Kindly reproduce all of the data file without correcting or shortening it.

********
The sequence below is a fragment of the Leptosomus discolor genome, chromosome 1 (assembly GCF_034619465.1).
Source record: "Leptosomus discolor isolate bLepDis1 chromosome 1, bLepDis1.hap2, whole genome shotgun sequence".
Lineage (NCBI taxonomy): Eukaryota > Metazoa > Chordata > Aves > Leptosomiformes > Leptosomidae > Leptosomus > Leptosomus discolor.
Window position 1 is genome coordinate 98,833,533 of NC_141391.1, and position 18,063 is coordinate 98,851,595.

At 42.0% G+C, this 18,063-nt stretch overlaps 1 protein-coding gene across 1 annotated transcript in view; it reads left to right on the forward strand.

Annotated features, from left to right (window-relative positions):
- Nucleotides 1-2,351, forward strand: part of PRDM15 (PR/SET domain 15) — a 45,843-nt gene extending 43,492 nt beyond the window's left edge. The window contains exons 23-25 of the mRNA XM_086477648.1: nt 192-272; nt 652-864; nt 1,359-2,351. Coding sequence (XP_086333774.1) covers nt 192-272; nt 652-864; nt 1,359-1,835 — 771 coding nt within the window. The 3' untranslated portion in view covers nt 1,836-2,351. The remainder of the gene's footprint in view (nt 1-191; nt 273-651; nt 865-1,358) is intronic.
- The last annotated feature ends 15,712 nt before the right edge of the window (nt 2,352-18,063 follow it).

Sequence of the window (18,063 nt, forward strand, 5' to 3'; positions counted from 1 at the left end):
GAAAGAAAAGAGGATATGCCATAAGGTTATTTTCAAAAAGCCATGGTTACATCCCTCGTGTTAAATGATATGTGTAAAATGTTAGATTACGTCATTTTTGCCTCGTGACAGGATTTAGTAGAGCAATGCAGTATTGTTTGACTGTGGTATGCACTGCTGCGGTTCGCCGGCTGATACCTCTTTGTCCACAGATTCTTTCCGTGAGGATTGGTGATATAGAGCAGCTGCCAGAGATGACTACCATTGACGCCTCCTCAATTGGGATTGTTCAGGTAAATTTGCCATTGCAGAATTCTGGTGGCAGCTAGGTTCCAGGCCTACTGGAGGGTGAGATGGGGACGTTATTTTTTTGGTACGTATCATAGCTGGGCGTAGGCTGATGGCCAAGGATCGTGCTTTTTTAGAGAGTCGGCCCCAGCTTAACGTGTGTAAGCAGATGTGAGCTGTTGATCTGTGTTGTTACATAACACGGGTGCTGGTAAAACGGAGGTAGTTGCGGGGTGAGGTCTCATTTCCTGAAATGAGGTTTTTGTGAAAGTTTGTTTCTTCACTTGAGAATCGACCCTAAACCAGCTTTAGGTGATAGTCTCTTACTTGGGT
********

The sequence below is a fragment of the Leptosomus discolor genome, chromosome 1 (assembly GCF_034619465.1).
Source record: "Leptosomus discolor isolate bLepDis1 chromosome 1, bLepDis1.hap2, whole genome shotgun sequence".
Lineage (NCBI taxonomy): Eukaryota > Metazoa > Chordata > Aves > Leptosomiformes > Leptosomidae > Leptosomus > Leptosomus discolor.
Window position 1 is genome coordinate 98,833,533 of NC_141391.1, and position 18,063 is coordinate 98,851,595.

At 42.0% G+C, this 18,063-nt stretch overlaps 1 protein-coding gene across 1 annotated transcript in view; it reads left to right on the forward strand.

Annotated features, from left to right (window-relative positions):
- Nucleotides 1-2,351, forward strand: part of PRDM15 (PR/SET domain 15) — a 45,843-nt gene extending 43,492 nt beyond the window's left edge. The window contains exons 23-25 of the mRNA XM_086477648.1: nt 192-272; nt 652-864; nt 1,359-2,351. Coding sequence (XP_086333774.1) covers nt 192-272; nt 652-864; nt 1,359-1,835 — 771 coding nt within the window. The 3' untranslated portion in view covers nt 1,836-2,351. The remainder of the gene's footprint in view (nt 1-191; nt 273-651; nt 865-1,358) is intronic.
- The last annotated feature ends 15,712 nt before the right edge of the window (nt 2,352-18,063 follow it).

Sequence of the window (18,063 nt, forward strand, 5' to 3'; positions counted from 1 at the left end):
GAAAGAAAAGAGGATATGCCATAAGGTTATTTTCAAAAAGCCATGGTTACATCCCTCGTGTTAAATGATATGTGTAAAATGTTAGATTACGTCATTTTTGCCTCGTGACAGGATTTAGTAGAGCAATGCAGTATTGTTTGACTGTGGTATGCACTGCTGCGGTTCGCCGGCTGATACCTCTTTGTCCACAGATTCTTTCCGTGAGGATTGGTGATATAGAGCAGCTGCCAGAGATGACTACCATTGACGCCTCCTCAATTGGGATTGTTCAGGTAAATTTGCCATTGCAGAATTCTGGTGGCAGCTAGGTTCCAGGCCTACTGGAGGGTGAGATGGGGACGTTATTTTTTTGGTACGTATCATAGCTGGGCGTAGGCTGATGGCCAAGGATCGTGCTTTTTTAGAGAGTCGGCCCCAGCTTAACGTGTGTAAGCAGATGTGAGCTGTTGATCTGTGTTGTTACATAACACGGGTGCTGGTAAAACGGAGGTAGTTGCGGGGTGAGGTCTCATTTCCTGAAATGAGGTTTTTGTGAAAGTTTGTTTCTTCACTTGAGAATCGACCCTAAACCAGCTTTAGGTGATAGTCTCTTACTTGGGT